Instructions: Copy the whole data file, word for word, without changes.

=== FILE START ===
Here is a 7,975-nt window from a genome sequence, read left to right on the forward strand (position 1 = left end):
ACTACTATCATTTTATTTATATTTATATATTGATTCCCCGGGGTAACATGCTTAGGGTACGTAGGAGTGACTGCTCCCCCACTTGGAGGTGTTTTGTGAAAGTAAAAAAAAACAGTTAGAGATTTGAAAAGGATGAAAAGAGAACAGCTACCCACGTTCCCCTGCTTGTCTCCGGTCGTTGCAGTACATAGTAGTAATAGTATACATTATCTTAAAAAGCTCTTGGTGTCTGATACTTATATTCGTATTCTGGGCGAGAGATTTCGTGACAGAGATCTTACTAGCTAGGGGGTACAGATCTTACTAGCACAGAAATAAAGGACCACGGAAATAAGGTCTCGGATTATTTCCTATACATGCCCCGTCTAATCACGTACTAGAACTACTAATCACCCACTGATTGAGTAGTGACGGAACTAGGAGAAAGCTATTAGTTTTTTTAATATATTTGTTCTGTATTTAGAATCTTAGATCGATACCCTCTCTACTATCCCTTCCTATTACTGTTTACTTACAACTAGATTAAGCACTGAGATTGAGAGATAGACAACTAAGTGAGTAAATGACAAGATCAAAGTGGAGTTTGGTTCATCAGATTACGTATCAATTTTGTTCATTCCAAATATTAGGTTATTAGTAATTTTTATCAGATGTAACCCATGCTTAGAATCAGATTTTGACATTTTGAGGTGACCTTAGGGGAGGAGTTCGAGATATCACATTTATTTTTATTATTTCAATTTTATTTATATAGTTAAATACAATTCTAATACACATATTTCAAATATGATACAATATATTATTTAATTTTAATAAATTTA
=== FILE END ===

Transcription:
Here is a 7,975-nt window from a genome sequence, read left to right on the forward strand (position 1 = left end):
ACTACTATCATTTTATTTATATTTATATATTGATTCCCCGGGGTAACATGCTTAGGGTACGTAGGAGTGACTGCTCCCCCACTTGGAGGTGTTTTGTGAAAGTAAAAAAAAACAGTTAGAGATTTGAAAAGGATGAAAAGAGAACAGCTACCCACGTTCCCCTGCTTGTCTCCGGTCGTTGCAGTACATAGTAGTAATAGTATACATTATCTTAAAAAGCTCTTGGTGTCTGATACTTATATTCGTATTCTGGGCGAGAGATTTCGTGACAGAGATCTTACTAGCTAGGGGGTACAGATCTTACTAGCACAGAAATAAAGGACCACGGAAATAAGGTCTCGGATTATTTCCTATACATGCCCCGTCTAATCACGTACTAGAACTACTAATCACCCACTGATTGAGTAGTGACGGAACTAGGAGAAAGCTATTAGTTTTTTTAATATATTTGTTCTGTATTTAGAATCTTAGATCGATACCCTCTCTACTATCCCTTCCTATTACTGTTTACTTACAACTAGATTAAGCACTGAGATTGAGAGATAGACAACTAAGTGAGTAAATGACAAGATCAAAGTGGAGTTTGGTTCATCAGATTACGTATCAATTTTGTTCATTCCAAATATTAGGTTATTAGTAATTTTTATCAGATGTAACCCATGCTTAGAATCAGATTTTGACATTTTGAGGTGACCTTAGGGGAGGAGTTCGAGATATCACATTTATTTTTATTATTTCAATTTTATTTATATAGTTAAATACAATTCTAATACACATATTTCAAATATGATACAATATATTATTTAATTTTAATAAATTTA